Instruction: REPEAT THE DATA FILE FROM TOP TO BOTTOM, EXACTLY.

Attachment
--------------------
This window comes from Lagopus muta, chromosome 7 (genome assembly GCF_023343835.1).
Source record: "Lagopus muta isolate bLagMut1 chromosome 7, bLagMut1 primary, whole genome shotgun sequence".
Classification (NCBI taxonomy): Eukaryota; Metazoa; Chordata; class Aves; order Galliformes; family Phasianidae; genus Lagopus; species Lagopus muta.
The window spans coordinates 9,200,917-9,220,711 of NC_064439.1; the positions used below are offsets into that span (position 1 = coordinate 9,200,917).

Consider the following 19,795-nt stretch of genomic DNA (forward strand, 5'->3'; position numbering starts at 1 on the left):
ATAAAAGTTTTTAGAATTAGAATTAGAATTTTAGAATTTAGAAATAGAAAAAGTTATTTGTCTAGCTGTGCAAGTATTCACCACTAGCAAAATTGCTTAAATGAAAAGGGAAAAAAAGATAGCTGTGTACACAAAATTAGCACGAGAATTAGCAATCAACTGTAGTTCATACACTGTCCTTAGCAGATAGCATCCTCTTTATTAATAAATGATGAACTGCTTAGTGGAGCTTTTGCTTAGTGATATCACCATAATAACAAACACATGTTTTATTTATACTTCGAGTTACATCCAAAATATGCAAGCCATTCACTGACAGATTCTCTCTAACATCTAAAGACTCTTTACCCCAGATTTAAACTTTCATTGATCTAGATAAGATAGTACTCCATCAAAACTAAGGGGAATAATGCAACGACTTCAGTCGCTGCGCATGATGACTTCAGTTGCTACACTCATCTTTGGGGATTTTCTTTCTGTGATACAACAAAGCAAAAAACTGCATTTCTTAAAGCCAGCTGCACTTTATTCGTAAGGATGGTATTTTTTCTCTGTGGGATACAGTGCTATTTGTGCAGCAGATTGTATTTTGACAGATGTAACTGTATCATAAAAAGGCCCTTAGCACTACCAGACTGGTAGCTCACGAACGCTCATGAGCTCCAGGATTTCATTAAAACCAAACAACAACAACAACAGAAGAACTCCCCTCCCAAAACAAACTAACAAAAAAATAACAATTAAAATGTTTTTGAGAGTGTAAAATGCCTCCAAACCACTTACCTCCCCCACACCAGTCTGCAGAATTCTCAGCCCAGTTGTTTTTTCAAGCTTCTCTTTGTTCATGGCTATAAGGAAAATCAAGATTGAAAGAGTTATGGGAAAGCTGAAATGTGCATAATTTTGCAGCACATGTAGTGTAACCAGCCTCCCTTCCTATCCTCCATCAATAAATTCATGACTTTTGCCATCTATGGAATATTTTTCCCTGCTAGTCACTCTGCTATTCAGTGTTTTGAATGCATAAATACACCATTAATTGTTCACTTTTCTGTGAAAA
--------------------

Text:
This window comes from Lagopus muta, chromosome 7 (genome assembly GCF_023343835.1).
Source record: "Lagopus muta isolate bLagMut1 chromosome 7, bLagMut1 primary, whole genome shotgun sequence".
Classification (NCBI taxonomy): Eukaryota; Metazoa; Chordata; class Aves; order Galliformes; family Phasianidae; genus Lagopus; species Lagopus muta.
The window spans coordinates 9,200,917-9,220,711 of NC_064439.1; the positions used below are offsets into that span (position 1 = coordinate 9,200,917).

Consider the following 19,795-nt stretch of genomic DNA (forward strand, 5'->3'; position numbering starts at 1 on the left):
ATAAAAGTTTTTAGAATTAGAATTAGAATTTTAGAATTTAGAAATAGAAAAAGTTATTTGTCTAGCTGTGCAAGTATTCACCACTAGCAAAATTGCTTAAATGAAAAGGGAAAAAAAGATAGCTGTGTACACAAAATTAGCACGAGAATTAGCAATCAACTGTAGTTCATACACTGTCCTTAGCAGATAGCATCCTCTTTATTAATAAATGATGAACTGCTTAGTGGAGCTTTTGCTTAGTGATATCACCATAATAACAAACACATGTTTTATTTATACTTCGAGTTACATCCAAAATATGCAAGCCATTCACTGACAGATTCTCTCTAACATCTAAAGACTCTTTACCCCAGATTTAAACTTTCATTGATCTAGATAAGATAGTACTCCATCAAAACTAAGGGGAATAATGCAACGACTTCAGTCGCTGCGCATGATGACTTCAGTTGCTACACTCATCTTTGGGGATTTTCTTTCTGTGATACAACAAAGCAAAAAACTGCATTTCTTAAAGCCAGCTGCACTTTATTCGTAAGGATGGTATTTTTTCTCTGTGGGATACAGTGCTATTTGTGCAGCAGATTGTATTTTGACAGATGTAACTGTATCATAAAAAGGCCCTTAGCACTACCAGACTGGTAGCTCACGAACGCTCATGAGCTCCAGGATTTCATTAAAACCAAACAACAACAACAACAGAAGAACTCCCCTCCCAAAACAAACTAACAAAAAAATAACAATTAAAATGTTTTTGAGAGTGTAAAATGCCTCCAAACCACTTACCTCCCCCACACCAGTCTGCAGAATTCTCAGCCCAGTTGTTTTTTCAAGCTTCTCTTTGTTCATGGCTATAAGGAAAATCAAGATTGAAAGAGTTATGGGAAAGCTGAAATGTGCATAATTTTGCAGCACATGTAGTGTAACCAGCCTCCCTTCCTATCCTCCATCAATAAATTCATGACTTTTGCCATCTATGGAATATTTTTCCCTGCTAGTCACTCTGCTATTCAGTGTTTTGAATGCATAAATACACCATTAATTGTTCACTTTTCTGTGAAAA